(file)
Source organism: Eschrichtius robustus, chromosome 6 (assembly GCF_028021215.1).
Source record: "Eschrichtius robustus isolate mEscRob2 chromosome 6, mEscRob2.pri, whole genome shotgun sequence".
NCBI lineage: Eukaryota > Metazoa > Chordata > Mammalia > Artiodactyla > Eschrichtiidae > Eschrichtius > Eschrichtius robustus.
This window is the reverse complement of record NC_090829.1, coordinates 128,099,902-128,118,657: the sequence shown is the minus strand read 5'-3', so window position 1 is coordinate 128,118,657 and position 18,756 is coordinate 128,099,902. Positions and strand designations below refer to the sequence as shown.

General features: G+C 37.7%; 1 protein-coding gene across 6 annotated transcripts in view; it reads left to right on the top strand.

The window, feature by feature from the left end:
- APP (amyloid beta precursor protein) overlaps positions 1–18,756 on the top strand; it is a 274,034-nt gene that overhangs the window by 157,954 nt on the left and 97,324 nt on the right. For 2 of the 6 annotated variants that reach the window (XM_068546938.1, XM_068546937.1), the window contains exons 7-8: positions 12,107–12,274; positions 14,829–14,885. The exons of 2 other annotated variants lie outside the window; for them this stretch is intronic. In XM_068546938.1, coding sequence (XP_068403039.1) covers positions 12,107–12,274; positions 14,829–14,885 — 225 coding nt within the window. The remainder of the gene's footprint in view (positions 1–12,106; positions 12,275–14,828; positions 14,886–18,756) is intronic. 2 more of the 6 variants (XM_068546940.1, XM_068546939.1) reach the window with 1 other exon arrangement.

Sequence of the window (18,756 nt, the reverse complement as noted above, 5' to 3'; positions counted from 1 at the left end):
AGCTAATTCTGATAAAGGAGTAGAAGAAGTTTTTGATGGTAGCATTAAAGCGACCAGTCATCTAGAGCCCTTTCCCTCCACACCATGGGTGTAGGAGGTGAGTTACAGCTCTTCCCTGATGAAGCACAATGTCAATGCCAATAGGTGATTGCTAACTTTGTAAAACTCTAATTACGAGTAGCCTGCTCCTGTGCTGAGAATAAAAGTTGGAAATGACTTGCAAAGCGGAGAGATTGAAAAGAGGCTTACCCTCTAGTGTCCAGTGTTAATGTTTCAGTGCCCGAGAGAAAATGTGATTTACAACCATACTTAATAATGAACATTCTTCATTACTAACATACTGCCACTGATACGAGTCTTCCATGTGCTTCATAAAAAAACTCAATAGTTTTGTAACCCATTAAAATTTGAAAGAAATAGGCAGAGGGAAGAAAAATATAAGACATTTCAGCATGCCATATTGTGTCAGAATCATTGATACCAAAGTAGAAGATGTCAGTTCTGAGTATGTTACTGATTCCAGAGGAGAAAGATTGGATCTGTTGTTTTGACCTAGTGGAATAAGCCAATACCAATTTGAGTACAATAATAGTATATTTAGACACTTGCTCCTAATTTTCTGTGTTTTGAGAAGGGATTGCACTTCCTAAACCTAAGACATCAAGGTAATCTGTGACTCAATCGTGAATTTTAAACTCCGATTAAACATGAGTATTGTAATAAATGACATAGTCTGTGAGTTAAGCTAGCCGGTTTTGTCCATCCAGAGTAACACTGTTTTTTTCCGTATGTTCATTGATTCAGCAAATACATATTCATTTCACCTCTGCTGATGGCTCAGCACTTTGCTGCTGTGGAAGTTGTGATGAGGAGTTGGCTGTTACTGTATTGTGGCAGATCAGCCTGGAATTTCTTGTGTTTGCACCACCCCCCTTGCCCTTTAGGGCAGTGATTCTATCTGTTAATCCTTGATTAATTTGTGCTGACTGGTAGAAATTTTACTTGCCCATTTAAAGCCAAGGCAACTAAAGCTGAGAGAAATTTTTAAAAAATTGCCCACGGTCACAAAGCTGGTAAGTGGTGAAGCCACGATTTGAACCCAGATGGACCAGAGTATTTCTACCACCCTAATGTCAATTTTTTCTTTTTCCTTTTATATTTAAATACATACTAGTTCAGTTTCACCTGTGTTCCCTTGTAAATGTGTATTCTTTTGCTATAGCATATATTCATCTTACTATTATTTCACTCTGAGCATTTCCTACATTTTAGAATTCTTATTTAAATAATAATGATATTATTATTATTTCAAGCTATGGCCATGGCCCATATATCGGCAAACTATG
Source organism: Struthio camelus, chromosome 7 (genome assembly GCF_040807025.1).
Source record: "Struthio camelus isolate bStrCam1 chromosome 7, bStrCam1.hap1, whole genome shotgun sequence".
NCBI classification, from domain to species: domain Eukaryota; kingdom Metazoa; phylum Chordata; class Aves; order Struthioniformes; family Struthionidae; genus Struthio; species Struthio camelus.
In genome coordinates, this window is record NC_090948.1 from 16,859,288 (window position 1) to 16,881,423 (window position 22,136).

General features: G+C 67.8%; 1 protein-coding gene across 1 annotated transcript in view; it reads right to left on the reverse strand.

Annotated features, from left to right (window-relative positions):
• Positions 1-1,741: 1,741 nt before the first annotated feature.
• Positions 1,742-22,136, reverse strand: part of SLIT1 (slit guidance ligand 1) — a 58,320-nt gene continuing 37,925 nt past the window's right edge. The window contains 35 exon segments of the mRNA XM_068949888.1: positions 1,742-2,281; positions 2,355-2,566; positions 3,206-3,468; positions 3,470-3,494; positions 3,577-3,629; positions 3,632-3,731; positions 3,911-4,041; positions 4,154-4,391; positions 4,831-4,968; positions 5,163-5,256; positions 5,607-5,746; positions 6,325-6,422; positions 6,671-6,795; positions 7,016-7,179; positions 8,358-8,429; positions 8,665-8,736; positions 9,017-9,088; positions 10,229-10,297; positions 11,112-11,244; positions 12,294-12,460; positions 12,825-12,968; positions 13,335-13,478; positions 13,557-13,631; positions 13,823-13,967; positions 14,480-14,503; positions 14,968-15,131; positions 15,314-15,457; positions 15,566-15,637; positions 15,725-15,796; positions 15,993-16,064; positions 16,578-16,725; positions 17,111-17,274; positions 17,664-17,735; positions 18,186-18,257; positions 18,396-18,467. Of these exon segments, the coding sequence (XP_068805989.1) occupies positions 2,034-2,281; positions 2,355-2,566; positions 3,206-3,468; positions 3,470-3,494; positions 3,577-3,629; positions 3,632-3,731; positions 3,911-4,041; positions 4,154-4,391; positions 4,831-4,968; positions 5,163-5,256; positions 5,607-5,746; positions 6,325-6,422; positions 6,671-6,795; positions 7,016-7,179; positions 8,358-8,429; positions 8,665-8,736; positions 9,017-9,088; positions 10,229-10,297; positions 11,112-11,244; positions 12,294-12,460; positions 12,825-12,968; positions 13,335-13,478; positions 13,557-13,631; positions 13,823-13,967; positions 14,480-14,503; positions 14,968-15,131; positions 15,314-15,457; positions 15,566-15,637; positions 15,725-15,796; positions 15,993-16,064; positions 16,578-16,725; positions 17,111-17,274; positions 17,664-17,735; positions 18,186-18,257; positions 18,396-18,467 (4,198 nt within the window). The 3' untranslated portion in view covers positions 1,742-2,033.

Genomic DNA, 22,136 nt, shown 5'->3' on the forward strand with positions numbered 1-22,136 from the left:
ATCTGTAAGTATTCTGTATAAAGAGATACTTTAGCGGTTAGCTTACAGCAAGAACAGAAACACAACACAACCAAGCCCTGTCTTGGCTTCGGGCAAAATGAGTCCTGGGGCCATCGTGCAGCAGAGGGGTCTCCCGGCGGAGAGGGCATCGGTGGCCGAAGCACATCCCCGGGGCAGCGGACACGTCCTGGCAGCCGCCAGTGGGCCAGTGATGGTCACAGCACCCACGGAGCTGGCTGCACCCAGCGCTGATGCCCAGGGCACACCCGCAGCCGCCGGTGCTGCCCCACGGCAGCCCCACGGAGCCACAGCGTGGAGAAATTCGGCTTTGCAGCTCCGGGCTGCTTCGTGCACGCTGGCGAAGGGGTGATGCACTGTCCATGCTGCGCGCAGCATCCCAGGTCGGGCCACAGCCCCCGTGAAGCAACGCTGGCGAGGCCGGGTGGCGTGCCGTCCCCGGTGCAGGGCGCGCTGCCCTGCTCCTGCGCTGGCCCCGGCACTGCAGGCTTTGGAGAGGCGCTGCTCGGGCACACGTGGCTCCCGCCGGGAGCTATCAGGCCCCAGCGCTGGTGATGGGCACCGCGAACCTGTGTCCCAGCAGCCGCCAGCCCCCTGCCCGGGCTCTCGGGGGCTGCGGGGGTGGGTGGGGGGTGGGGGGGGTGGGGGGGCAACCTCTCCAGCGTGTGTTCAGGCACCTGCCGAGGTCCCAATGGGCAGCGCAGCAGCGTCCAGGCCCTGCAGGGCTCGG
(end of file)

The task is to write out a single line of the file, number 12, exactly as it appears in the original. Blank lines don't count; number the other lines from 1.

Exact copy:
NCBI classification, from domain to species: domain Eukaryota; kingdom Metazoa; phylum Chordata; class Aves; order Struthioniformes; family Struthionidae; genus Struthio; species Struthio camelus.